Knowing The Knowable

by Dudley Ross Spears

     There are a great many things about God that challenge man’s ability to know God (Job. 9:10). There are also many secrets God has reserved for himself (Deut. 29:29). The finite mind of man is incapable of penetrating the boundless nature of the infinite -- and God is infinite.

     At the same time there are things God has plainly revealed about his nature (Rom. 1:20). Through the Holy Spirit he has revealed his mind to men through men (1 Cor. 2:11-13). Select men, under the guidance of the Holy Spirit (John 16:13), who were called earthen vessels (2 Cor. 4:7), confidently affirmed that revelation is understandable (Eph. 3:3-4). They ordered all men to understand what is revealed (Eph. 5:11).

     While some facts about God are beyond man’s ability to comprehend that is not a valid excuse to avoid knowing the knowable and defending it. It doesn’t take much effort to know when error on the nature of God is presented. I don’t find it difficult to recognize error when someone describe Jesus Christ, as “just an ordinary man.” When someone debates that Jesus was powerless to speak for God or perform miracles without the same power given to ordinary men, I can easily see that as error. I don’t find any comfort in hiding behind the, “There is too much we cannot know about God” foolish philosophy.

     Without even trying to be adept about the nature of God, those who defend the absolute deity of our Lord Jesus Christ refute the error of those who attempt to radically humanize our Lord Jesus to be a man with nothing to distinguish him from ordinary men. We don’t need to be experts on the nature of Deity to recognize the error in foolish illustrations that picture Jesus as an inept individual who made a capricious and unplanned trip to Iraq – then having the unmitigated gall to say that is the best way to illustrate the holy incarnation!

     Errorists who’ve been depicting Jesus as just an ordinary man did so to “prove” the speculation that any ordinary man can live totally sinless from the cradle to the grave. Faced with the biblical fact that all men sin these fanatic errorists argue that Jesus lived sinlessly and thus any ordinary man can do likewise. Their description of Jesus is a mere man who faced every kind of human temptation to do all the evils normal men commit. They tell us he had just as evil and wicked desires as the worst specimen of humanity. They distort Jesus to be as weak as the weakest man who ever lived, as mean as the meanest individual who ever lived, and as dumb as the dumbest man who ever lived. If not, they tell us Jesus could not really understand the nature and power of sinful temptations. Hog wash! Who among us has trouble knowing this distortion of our Lord Jesus Christ is totally false?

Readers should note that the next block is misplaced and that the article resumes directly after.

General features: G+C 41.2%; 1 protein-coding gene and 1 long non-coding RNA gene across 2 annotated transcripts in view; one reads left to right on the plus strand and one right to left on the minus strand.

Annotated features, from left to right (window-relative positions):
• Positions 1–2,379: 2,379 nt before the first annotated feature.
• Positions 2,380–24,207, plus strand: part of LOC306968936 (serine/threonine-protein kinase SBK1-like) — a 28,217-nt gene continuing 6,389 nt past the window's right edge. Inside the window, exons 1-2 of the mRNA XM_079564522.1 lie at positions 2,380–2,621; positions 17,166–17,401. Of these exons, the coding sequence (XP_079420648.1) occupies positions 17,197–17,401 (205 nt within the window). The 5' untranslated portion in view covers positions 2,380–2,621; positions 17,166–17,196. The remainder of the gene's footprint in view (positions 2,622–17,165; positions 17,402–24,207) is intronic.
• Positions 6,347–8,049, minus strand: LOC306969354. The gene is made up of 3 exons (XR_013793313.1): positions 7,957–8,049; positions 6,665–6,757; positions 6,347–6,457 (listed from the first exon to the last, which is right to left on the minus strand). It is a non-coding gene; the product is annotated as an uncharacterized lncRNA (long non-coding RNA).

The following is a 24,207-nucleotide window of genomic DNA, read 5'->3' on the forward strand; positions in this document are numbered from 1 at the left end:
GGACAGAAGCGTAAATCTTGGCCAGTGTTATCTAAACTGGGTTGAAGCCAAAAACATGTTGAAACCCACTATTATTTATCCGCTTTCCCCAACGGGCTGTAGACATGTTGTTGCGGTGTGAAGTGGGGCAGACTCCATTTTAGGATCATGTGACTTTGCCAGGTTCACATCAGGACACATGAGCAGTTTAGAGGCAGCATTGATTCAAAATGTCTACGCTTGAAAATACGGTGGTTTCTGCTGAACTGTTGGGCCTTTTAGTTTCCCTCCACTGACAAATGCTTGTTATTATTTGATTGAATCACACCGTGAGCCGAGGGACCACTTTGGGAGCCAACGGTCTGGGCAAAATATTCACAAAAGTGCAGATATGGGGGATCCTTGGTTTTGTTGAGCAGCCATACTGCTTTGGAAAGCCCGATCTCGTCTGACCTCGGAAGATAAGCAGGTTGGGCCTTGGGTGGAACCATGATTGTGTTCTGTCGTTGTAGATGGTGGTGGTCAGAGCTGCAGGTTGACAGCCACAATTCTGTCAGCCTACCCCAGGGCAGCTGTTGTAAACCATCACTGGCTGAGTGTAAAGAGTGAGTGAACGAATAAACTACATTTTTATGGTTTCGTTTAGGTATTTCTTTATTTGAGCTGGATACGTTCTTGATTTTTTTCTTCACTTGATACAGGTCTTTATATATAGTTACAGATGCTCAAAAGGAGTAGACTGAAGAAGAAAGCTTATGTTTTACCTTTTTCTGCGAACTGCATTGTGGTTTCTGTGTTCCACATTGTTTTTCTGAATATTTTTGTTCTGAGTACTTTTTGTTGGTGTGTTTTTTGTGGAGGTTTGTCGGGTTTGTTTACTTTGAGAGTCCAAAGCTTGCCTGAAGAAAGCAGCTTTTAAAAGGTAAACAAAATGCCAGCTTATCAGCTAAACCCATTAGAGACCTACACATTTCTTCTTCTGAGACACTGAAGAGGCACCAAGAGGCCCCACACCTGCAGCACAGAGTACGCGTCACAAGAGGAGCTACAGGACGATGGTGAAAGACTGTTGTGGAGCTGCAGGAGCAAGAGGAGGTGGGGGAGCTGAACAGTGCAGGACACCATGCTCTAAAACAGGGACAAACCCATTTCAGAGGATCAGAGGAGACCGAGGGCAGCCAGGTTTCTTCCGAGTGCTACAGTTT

The argument is: Jesus was sinless; Jesus was an ordinary man; therefore all ordinary men can be sinless. This is a radical and unnecessary humanizing of Jesus. The proposition that all men have the inherent power to live entirely sinlessly may be provable, but the best way to prove it is by scripture (Acts 17:11). As you study this point you may well conclude that it is a pretty good example of attempting to know the unknowable or prove the unprovable. Those who affirm man’s inherent ability to never sin ought to prove it without abusing and degrading Jesus. Can they? If so, let them put their hand to the task.

     Those affirming man’s inherent ability to completely avoid sin explain the nature of God almost exclusively in terms of human attributes. In a recent public debate one who preaches Jesus as a limited form of deity consistently defined the nature of Jesus and all of his emotions and experiences only in terms exclusive to pure human nature. I listened carefully throughout sixteen speeches to hear his descriptions of Jesus Christ. While affirming belief that Jesus was God in flesh not one time did he describe Jesus as God. The closest he came to describing Jesus’ deity was his concession that Jesus had attributes belonging to God but Jesus had no access to them and could not use them (whatever is meant by “using” attributes).

     This astute debater alleged Jesus was restricted and prohibited from the use of any intrinsic divine power in himself. He opined Jesus, like all the prophets and apostles, was entirely dependent upon the Holy Spirit to perform miracles and know the will of God. Who has a problem knowing this is completely false? Who?

     Friend, this is not an issue you can avoid. It is the most basic issue in the Bible. Every child of God must get involved and informed on this issue. When gospel preachers and elders relegate the Son of God to the level or an ordinary human being under the complete control of the Holy Spirit, it is time to contend for the faith once delivered to the saints. Brother Connie Adams wrote, “It is the studied conviction of this writer that no more serious issue has arisen in my lifetime than this one.” (Searching the Scriptures, Oct. 1991). I hope he still believes this.